The original item was published from June 5, 2020 1:56 PM to December 22, 2021 2:24 PM
1913-Kansas Education Reform
by Donna Casement
(link to cited newspaper articles and photos at bottom of Blog)
The year 1913 was a significant year for educational legislation. W.D. Ross, State Superintendent of Public Instruction in his Nineteenth Biennial Report, 1913-1914, outlined nine important laws passed by the 1913 legislature, which affected Kansas public schools. They included:
- The publication and distribution of schoolbooks by the state and the establishment of the State School Book Commission.
- Creating the State Board of Administration, which had authority to manage the state institutions of higher education.
- Provided for a uniform pupil examination for common school diplomas.
- Authorized the state board of education to employ assistants in the preparation of obligatory course studies for rural schools.
- A county teacher’s certificate law amended the required additional examinations and certification for teaching in grade schools.
- The state continued aid to “weaker “school districts and appropriated $40,000 each for 1913 and 1914.
- School district boards and boards of education authorized to establish night schools as part of the public school system.
- Authorized the use of schoolhouses for community purposed under the regulations made by local school boards.
The “text book law” or senate bill 50 appropriated $225,000 for the purpose of enlarging the state printing plant and purchasing the rights to desired text books for use in the common and high schools of Kansas. This bill established a book commission composed of the governor, state superintendent of education, secretary of the board of agriculture, chancellor of Kansas University, president of the state normal school, the state printer and two other members appointed by the governor. The commission is empowered to write textbooks for Kansas schools or to purchase state rights to the copyrights of textbooks. (#1-The St. John Weekly, March 6, 1913)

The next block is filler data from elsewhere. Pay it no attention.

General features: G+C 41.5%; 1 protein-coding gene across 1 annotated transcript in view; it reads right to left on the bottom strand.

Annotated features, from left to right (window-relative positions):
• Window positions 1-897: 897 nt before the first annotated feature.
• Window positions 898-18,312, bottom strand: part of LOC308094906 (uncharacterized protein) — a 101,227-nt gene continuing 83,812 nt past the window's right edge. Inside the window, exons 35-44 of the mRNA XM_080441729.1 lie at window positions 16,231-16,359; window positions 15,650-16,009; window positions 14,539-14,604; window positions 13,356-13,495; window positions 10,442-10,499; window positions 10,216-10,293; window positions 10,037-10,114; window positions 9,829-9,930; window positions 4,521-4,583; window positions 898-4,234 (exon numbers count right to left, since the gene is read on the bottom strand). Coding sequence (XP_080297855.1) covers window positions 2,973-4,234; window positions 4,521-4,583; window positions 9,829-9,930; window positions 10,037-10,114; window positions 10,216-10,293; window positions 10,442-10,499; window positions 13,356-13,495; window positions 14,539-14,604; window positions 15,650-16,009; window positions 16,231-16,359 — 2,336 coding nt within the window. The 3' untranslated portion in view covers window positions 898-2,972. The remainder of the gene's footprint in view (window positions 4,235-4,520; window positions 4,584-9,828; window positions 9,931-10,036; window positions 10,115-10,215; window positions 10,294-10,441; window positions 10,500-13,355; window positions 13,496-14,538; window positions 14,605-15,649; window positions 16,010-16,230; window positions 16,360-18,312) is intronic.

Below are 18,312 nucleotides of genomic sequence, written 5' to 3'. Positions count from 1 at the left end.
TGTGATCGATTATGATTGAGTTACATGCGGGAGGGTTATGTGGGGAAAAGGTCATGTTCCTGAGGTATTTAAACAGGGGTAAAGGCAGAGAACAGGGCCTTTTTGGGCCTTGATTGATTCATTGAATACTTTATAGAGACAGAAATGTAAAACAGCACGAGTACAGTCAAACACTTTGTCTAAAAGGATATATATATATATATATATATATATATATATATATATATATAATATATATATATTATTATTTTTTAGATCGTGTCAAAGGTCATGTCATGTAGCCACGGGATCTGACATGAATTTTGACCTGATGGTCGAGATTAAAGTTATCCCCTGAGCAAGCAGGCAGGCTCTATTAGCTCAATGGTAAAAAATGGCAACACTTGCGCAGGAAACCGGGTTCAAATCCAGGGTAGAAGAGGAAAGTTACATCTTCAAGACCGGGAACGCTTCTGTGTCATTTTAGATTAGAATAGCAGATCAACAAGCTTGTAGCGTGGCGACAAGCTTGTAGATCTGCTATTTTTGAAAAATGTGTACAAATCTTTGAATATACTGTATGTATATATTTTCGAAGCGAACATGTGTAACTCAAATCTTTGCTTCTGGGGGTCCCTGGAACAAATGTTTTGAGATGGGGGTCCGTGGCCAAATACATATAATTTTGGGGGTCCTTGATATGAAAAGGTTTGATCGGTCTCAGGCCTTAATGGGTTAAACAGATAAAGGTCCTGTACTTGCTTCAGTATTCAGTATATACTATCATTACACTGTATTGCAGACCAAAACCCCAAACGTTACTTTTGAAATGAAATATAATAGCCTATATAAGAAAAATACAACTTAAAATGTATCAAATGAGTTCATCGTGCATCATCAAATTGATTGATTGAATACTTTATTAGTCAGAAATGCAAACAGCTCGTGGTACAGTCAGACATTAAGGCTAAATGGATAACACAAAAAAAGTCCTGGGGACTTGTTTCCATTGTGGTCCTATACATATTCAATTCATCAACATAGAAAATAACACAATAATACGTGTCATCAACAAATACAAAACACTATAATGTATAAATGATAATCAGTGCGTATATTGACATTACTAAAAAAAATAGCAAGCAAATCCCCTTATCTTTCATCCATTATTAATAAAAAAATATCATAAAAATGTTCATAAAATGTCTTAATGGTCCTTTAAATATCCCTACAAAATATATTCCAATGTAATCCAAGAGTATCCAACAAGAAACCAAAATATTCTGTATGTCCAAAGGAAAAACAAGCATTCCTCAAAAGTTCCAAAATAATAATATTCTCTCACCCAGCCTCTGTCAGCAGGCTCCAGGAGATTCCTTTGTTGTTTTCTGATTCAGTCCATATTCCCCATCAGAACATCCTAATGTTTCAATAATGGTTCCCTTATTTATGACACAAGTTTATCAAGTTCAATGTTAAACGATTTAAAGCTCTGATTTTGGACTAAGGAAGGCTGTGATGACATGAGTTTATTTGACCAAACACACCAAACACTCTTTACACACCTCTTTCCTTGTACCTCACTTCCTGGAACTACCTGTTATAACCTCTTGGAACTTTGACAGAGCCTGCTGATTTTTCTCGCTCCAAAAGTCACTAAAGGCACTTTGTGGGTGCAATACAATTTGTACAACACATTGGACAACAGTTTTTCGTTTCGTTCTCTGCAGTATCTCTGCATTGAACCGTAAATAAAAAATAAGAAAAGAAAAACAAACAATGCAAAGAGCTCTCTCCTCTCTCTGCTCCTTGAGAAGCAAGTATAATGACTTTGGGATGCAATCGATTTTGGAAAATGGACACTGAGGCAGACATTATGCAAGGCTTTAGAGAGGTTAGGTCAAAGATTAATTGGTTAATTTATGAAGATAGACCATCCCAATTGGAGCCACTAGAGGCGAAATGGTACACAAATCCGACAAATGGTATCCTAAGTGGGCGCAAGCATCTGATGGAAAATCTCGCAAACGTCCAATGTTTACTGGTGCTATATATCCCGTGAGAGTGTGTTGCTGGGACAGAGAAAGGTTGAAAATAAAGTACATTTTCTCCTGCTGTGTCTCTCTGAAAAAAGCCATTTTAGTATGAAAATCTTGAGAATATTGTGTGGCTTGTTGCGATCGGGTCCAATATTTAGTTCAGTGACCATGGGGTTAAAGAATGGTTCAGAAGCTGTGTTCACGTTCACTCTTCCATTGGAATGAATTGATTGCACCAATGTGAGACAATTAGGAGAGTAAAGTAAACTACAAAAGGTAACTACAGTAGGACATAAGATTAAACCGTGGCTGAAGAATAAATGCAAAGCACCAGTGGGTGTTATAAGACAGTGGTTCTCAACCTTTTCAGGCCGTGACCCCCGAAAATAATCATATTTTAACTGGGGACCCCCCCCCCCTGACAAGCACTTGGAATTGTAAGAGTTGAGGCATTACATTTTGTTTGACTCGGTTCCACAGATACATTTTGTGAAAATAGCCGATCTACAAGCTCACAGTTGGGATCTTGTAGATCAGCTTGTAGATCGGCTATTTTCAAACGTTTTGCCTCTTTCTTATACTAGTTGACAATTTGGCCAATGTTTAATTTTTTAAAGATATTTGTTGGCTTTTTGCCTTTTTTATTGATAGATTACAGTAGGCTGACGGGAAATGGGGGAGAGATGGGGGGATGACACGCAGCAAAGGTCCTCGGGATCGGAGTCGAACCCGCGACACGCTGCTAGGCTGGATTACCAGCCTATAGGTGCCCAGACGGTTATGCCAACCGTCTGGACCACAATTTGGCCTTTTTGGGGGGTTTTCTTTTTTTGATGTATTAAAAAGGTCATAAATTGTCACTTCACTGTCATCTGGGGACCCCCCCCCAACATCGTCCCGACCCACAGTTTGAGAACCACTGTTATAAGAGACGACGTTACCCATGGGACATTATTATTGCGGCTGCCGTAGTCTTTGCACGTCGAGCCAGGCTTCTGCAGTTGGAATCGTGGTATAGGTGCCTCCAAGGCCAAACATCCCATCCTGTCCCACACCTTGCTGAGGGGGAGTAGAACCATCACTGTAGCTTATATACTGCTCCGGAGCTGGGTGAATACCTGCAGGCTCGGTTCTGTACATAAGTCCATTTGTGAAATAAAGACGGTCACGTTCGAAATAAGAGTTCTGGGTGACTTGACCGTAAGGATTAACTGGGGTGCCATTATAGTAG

Some individuals insisted that legislation was enacted without consulting the educators in the state. Superintendent L. W. Mayberry of Wichita said, “The peculiar action of our legislature on matters educational is an indirect result of the agitation in the muckraking magazines which have been criticizing the public schools unjustly.” (#2-The Daily Gazette, Lawrence, March 14, 1913)
The system of separate boards of regents for institutions was abolished with the advent of the new, three member state board of administration. They met for the first time the third week in March and admitted to having a full time job until July 1, when they took over active management. “President Hackney stated last night that: the members of the board would be on the job all the time from now until the first of July, when it takes over the active management of the schools. It is too early to say now what our action will be. There is a great preliminary of work to be done.” He believed that the new method of managing schools would prove more than satisfactory after it has been given a fair trial. (#3-The Topeka Daily Capital, March 21, 1913)